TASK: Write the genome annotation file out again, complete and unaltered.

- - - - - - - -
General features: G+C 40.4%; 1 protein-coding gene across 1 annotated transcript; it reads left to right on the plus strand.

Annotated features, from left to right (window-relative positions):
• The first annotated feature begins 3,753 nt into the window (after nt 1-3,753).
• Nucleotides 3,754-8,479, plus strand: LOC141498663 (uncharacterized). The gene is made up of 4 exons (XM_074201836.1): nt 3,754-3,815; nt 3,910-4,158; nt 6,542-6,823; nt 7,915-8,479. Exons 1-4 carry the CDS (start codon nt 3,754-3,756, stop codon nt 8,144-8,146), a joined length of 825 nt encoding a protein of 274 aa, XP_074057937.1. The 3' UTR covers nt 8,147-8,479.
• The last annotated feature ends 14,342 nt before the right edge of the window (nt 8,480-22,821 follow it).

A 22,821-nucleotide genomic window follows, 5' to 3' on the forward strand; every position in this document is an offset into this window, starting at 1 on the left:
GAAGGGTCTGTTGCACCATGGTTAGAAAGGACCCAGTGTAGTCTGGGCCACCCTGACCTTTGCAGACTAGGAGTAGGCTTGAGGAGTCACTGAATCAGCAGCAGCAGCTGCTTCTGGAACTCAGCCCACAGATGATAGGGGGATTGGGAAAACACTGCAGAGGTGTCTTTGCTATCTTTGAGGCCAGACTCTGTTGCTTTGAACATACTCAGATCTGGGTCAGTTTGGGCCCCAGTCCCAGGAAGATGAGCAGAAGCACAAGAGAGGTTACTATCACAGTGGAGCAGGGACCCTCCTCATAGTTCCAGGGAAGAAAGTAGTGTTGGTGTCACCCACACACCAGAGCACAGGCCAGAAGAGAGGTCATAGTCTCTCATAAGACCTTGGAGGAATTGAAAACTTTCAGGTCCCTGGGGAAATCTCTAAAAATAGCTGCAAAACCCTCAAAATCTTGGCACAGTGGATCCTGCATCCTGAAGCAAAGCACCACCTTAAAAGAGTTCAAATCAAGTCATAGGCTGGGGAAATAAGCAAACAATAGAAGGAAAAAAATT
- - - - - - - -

General features: G+C 40.4%; 1 protein-coding gene across 1 annotated transcript; it reads left to right on the plus strand.

Annotated features, from left to right (window-relative positions):
• The first annotated feature begins 3,753 nt into the window (after nt 1-3,753).
• Nucleotides 3,754-8,479, plus strand: LOC141498663 (uncharacterized). The gene is made up of 4 exons (XM_074201836.1): nt 3,754-3,815; nt 3,910-4,158; nt 6,542-6,823; nt 7,915-8,479. Exons 1-4 carry the CDS (start codon nt 3,754-3,756, stop codon nt 8,144-8,146), a joined length of 825 nt encoding a protein of 274 aa, XP_074057937.1. The 3' UTR covers nt 8,147-8,479.
• The last annotated feature ends 14,342 nt before the right edge of the window (nt 8,480-22,821 follow it).

A 22,821-nucleotide genomic window follows, 5' to 3' on the forward strand; every position in this document is an offset into this window, starting at 1 on the left:
GAAGGGTCTGTTGCACCATGGTTAGAAAGGACCCAGTGTAGTCTGGGCCACCCTGACCTTTGCAGACTAGGAGTAGGCTTGAGGAGTCACTGAATCAGCAGCAGCAGCTGCTTCTGGAACTCAGCCCACAGATGATAGGGGGATTGGGAAAACACTGCAGAGGTGTCTTTGCTATCTTTGAGGCCAGACTCTGTTGCTTTGAACATACTCAGATCTGGGTCAGTTTGGGCCCCAGTCCCAGGAAGATGAGCAGAAGCACAAGAGAGGTTACTATCACAGTGGAGCAGGGACCCTCCTCATAGTTCCAGGGAAGAAAGTAGTGTTGGTGTCACCCACACACCAGAGCACAGGCCAGAAGAGAGGTCATAGTCTCTCATAAGACCTTGGAGGAATTGAAAACTTTCAGGTCCCTGGGGAAATCTCTAAAAATAGCTGCAAAACCCTCAAAATCTTGGCACAGTGGATCCTGCATCCTGAAGCAAAGCACCACCTTAAAAGAGTTCAAATCAAGTCATAGGCTGGGGAAATAAGCAAACAATAGAAGGAAAAAAATT